Charlie Christian (Charles Henry) is the most well known of the early amplified jazz guitarists. He's considered by many to be the father of bebop guitar. Some go even as far as saying that Christian was a key figure in the development of bebop in general (in the early 1940's).
His new "sound" has supposedly influenced early bop recordings by giants such as Dizzy Gillespie, Charlie Parker, Miles Davis and Thelonious Monk. He was present at the legendary Minton's Playhouse jam sessions...
Christian was influenced mainly by horn players of his time. He wanted to make his guitar sound like a tenor saxophone! I believe that is why his improvisations blended so well in bands constituted primarily of winds.
Often described as a trailblazer his approach definitely influenced most (all?) jazz guitarists that came after him. (Noticeably Wes Montgomery).
As one of the pioneers of early jazz, Charles Christian is worthwhile studying. I recommend the postmortem (1972) double-album compilation Solo Flight : The Genius of Charlie Christian.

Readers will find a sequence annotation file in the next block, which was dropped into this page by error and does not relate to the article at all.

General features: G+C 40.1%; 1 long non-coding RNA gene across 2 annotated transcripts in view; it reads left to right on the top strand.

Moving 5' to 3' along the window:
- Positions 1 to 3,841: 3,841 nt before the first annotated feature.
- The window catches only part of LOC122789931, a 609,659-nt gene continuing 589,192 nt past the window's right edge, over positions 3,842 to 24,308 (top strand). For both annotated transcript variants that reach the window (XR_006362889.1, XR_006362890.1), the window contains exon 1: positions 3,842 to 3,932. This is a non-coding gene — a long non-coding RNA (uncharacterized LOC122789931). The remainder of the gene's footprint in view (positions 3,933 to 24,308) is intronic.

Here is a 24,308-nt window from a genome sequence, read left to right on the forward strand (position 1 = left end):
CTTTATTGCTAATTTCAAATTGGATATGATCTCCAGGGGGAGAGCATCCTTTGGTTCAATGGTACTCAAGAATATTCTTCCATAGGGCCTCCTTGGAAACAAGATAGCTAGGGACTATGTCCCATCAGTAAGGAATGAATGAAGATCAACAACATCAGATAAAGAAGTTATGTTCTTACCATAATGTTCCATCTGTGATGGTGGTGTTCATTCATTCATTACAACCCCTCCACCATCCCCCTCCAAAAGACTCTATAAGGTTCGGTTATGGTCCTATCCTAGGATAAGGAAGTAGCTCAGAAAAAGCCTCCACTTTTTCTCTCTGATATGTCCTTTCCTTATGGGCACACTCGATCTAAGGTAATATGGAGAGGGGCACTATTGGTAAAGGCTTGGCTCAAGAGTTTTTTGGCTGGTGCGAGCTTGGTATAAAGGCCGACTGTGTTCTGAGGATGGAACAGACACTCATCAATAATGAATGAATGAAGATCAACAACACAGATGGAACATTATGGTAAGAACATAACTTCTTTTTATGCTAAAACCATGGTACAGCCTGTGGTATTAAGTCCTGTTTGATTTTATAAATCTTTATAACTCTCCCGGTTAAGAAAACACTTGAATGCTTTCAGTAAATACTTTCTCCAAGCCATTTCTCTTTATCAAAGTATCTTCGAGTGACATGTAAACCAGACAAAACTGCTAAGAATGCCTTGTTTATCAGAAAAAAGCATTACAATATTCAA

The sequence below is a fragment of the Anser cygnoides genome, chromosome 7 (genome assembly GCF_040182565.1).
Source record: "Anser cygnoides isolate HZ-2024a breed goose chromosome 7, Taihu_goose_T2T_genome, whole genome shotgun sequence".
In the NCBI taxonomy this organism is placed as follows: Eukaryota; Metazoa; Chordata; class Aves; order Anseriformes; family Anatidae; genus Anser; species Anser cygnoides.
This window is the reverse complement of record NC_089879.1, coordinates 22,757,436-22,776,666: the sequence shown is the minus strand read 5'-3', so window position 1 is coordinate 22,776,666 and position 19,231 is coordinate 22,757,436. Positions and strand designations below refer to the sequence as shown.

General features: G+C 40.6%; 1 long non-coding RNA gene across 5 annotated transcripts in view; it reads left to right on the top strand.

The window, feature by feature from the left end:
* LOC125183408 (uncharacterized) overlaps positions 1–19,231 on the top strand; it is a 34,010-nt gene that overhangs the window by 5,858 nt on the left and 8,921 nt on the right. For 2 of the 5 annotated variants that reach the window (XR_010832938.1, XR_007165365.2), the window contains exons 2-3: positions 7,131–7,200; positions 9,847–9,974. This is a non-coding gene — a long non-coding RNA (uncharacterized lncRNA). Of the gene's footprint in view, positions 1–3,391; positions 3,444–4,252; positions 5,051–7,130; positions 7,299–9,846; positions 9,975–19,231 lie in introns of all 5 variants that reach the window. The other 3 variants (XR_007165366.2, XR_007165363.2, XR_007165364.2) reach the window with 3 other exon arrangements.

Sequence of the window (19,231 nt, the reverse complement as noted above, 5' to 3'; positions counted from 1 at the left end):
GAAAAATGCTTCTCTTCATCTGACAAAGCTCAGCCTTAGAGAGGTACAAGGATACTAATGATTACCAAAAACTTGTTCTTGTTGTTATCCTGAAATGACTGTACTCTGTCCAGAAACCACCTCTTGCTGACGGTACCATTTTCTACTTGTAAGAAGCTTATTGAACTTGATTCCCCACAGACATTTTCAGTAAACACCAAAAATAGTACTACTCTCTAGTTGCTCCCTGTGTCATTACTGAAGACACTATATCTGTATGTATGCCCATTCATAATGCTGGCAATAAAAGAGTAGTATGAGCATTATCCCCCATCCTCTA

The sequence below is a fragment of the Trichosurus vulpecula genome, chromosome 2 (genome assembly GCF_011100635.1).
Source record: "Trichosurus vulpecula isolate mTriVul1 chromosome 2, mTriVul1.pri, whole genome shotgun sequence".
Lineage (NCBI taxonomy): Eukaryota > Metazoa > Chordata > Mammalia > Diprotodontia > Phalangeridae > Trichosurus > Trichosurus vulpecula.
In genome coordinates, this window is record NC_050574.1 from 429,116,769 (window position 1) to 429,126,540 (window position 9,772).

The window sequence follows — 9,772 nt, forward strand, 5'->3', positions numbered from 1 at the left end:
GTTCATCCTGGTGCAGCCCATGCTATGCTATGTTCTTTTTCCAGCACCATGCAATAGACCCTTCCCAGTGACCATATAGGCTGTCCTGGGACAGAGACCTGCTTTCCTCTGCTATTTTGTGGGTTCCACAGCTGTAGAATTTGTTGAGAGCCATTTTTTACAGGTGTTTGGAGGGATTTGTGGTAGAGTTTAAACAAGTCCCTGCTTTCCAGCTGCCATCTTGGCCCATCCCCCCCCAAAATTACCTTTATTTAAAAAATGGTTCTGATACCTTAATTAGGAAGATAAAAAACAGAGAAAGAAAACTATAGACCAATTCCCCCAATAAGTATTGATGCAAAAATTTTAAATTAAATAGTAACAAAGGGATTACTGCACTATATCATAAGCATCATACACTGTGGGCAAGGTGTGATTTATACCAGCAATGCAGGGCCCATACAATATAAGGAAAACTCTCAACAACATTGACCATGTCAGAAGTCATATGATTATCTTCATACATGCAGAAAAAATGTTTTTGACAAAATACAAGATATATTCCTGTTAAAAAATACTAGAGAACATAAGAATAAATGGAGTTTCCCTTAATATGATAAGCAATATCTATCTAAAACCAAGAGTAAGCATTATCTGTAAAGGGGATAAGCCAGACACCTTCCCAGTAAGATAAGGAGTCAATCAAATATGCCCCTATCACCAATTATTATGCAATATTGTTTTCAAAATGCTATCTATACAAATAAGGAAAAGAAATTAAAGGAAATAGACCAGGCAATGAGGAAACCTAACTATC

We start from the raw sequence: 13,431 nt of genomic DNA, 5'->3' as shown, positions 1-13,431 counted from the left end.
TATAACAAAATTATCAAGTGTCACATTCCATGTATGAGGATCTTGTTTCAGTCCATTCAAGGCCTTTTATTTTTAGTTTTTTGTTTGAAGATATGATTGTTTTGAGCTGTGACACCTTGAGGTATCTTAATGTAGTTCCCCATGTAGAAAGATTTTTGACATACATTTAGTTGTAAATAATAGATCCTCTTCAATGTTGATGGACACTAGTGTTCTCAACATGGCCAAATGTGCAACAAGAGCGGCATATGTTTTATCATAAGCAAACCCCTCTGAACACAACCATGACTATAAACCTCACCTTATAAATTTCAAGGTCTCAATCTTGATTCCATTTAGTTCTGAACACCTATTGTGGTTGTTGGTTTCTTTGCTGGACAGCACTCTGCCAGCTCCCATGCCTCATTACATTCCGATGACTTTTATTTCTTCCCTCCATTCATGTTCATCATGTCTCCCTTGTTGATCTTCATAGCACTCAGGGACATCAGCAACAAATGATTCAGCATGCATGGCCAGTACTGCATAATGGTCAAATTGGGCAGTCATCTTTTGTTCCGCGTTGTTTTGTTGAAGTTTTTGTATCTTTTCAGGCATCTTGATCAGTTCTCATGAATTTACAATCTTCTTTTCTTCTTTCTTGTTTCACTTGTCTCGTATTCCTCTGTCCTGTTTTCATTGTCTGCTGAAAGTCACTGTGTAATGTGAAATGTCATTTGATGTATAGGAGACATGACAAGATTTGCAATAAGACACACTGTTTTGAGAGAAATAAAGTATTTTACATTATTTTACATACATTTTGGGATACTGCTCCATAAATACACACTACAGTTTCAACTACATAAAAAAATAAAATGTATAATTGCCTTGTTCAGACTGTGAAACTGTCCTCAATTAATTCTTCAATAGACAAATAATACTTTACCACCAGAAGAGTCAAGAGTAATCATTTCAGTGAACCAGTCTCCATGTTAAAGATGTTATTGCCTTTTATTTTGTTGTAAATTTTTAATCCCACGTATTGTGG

Christian used an amplified hollow body guitar. The first and main model was the Gibson ES-150 (mounted with a pickup near the neck).
The amplification of an acoustic instrument was quite new at this time. The most common "electric guitars" of this era were entirely electric instruments (such as the "Frying Pan" played as a lap steel).
The ES-150 has been very much associated with Christian. The pickup, which was the remarkable feature, was named after him later.
Get transcription excerpts from this video HERE